Vera Drake

 
(i)

 

Tender, quality presentation of touchy subject.
  • Review Date: October 13, 2005
  • Rated: R
  • Genre: Drama
  • Release Year: 2004
  • Running Time: 125 minutes

What parents need to know

Positive messages

This movie centers on a woman performing illegal abortions in the spirit of helping out.

Violence

One scene of a man forcing himself upon a woman.

Sex

Discussion of pregnancy and abortion, but nothing explicit is said or shown.

Language
Not applicable
Consumerism
Not applicable
Drinking, drugs, & smoking

Some social drinking, and a rapist in one scene is drunk.

Parents Need to Know

Parents need to know that this movie is about a woman who performs illegal abortions in 1950s England. She is shown as very loving and caring for her family and everyone around her. The abortions are described as "helping out" young women. Her illegal activity brings heavy consequences both for her and her family. Also, a man forces himself onto a woman who later gets pregnant. Another woman climbs on top of her husband in bed with the intent of having sex and getting pregnant. Nothing sexual or abortion-related is shown or spoken about graphically.

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What's the story?

Vera Drake (Imelda Staunton) is a working class domestic who works hard trying to get by in 1950s' London. She cares as much for her bourgeois bosses as she does for her husband George (Richard Graham), her two grown children (Alex Kelly and Daniel Mays), her mother (Sandra Voe), and nearly anyone who crosses her path. But Vera also secretly performs illegal abortions for young women in need. When the procedure causes one girl to fall ill and almost die, the authorities (Peter Wight and Martin Savage) track down Vera and bring her to justice. The result to both her and her family is nearly devastating.

Is it any good?

QUALITY
 

This film is strictly for adults, but VERA DRAKE is a heavy film no matter what your age. Director Mike Leigh paints a sympathetic picture of Vera, who performs the abortions not for money but only to, as she puts it, "help young girls." So the film is not really a about abortion rights as much as it is about people caught up in complicated situations.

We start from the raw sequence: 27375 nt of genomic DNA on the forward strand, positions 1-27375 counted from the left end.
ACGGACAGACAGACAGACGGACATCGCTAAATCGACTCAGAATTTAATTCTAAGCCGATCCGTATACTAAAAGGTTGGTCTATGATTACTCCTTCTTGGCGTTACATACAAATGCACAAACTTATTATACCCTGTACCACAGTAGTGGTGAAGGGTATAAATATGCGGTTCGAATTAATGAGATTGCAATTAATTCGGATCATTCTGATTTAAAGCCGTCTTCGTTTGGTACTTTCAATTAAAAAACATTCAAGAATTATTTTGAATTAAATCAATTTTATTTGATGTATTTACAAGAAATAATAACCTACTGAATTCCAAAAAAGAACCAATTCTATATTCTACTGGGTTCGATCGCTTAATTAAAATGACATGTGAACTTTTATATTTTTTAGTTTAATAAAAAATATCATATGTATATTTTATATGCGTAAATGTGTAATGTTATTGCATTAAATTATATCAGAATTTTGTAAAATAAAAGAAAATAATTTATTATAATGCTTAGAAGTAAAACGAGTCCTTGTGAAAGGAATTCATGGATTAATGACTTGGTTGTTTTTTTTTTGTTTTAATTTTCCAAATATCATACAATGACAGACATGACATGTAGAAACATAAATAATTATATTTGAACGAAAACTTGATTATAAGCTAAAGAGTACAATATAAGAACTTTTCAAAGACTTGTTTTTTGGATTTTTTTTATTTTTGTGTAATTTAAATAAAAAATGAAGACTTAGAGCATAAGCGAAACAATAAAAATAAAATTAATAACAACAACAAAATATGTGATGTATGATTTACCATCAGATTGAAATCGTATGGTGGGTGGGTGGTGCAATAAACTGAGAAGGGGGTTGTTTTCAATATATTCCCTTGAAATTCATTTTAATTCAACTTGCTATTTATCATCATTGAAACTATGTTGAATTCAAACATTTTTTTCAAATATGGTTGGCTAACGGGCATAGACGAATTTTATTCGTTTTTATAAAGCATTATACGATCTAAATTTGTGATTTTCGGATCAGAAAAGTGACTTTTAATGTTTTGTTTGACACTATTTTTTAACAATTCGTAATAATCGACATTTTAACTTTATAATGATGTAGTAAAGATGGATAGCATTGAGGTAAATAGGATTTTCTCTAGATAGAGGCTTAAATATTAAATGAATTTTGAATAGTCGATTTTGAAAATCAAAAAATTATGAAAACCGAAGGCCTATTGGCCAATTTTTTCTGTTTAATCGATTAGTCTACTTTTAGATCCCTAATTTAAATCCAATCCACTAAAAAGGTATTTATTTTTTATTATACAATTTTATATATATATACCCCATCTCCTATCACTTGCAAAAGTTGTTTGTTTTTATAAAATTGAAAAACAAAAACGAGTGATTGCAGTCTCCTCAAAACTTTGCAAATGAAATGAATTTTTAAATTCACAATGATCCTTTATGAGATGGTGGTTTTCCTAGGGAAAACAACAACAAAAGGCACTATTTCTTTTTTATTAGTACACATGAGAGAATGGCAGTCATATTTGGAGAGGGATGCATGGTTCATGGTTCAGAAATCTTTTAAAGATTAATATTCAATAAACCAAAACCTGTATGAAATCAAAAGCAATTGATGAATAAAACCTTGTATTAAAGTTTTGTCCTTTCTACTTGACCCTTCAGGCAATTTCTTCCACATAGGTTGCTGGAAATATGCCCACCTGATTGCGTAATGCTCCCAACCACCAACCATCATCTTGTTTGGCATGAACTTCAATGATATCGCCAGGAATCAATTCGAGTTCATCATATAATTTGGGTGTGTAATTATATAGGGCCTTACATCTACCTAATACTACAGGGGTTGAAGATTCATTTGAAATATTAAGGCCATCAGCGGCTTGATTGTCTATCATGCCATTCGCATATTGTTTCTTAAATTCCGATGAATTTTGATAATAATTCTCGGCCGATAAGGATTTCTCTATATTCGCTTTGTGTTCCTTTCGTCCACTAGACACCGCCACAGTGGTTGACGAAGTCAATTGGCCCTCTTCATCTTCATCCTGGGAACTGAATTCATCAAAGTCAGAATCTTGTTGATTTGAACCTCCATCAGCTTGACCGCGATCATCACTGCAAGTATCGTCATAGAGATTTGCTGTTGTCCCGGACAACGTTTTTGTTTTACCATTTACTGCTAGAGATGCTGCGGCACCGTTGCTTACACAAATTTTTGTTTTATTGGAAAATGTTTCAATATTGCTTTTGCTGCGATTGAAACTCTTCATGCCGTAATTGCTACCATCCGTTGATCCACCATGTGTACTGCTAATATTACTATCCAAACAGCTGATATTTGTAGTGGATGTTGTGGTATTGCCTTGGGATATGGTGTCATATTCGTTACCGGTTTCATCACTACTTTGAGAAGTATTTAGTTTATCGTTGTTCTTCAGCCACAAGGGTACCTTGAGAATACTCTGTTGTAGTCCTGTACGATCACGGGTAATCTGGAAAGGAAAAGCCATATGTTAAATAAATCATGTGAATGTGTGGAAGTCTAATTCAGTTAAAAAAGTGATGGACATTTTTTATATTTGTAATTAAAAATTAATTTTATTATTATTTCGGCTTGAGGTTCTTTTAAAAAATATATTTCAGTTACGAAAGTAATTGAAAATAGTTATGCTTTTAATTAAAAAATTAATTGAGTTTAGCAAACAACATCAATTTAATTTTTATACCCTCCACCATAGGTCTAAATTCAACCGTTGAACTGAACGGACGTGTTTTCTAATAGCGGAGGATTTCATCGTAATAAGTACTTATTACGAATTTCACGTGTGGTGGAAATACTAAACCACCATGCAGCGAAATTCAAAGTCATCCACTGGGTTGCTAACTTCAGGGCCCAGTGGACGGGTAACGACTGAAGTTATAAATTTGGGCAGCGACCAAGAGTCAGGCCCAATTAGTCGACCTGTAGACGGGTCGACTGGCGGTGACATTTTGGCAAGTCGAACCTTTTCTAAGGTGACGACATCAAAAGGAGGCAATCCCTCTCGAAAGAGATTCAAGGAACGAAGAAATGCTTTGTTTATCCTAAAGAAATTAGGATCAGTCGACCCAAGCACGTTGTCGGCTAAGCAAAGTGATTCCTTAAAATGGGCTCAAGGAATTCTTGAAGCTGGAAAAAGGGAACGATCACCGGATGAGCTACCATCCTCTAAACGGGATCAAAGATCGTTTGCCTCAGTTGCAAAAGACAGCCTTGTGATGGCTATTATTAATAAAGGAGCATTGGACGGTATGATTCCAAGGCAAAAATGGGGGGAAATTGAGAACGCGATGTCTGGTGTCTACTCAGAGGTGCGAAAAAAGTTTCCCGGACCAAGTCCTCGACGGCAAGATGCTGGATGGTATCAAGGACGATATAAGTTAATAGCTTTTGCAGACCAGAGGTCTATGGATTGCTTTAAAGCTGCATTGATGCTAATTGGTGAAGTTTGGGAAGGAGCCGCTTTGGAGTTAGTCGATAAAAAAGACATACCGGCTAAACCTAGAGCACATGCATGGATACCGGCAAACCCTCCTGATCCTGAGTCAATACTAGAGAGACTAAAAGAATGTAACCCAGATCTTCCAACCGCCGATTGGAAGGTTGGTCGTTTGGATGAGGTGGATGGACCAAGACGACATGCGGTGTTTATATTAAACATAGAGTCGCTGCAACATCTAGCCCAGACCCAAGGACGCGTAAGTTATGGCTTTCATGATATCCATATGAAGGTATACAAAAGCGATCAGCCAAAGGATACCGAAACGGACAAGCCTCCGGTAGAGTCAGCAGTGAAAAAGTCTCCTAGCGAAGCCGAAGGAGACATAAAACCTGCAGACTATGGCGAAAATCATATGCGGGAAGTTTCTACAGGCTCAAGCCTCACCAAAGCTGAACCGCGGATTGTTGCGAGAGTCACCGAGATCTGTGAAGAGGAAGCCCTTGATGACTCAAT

A British drama through and through, the movie's pacing could prove tedious for some. Yet, even when the film's last half becomes weighed down by legal proceedings and family conflict, it continues to pack an emotional whollop. In a very mature film about a very divisive topic, Vera's humble face is enough to tug any heartstring. When she hears of the one girl's near-death experience, her eyes well up and stay that way for the last hour of the film. This is fine-tuned acting.

Families can talk about...

  • Families can talk about the movie's moral complexities and the issue of abortion. Is Vera right in her choice to "help young girls?" What message do you think the director wanted viewers to walk away with?

Movie details

Theatrical release date:September 19, 2004
DVD release date:March 29, 2005
Cast:Imelda Staunton, Peter Wight, Philip Davis
Director:Mike Leigh
Studio:Warner Home Video
Genre:Drama
Run time:125 minutes
MPAA rating:R
MPAA explanation:depiction of strong thematic material.

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Quality

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  • Not for Learning: Not recommended for learning.
  • Not for Kids: Not age-appropriate for kids; not recommended for learning.

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Teen, 15 years old Written bydamoviecritic April 9, 2008
 

An excellant film, but it has a slow build up

I found the girst 3 quarters of the film rather dull. The plot was a little hard to follow and seemed to ramble. However, once Vera is arrested and her amazing acting ability is on display, the film becomes excellant. It raises some interesting discussion, and in the end was a very powerful peace of cinema. Most teens probably won't be interested, but I think almost anybody can appreciate the depth of the performance by Stauldon. Talk about an oscar snub.

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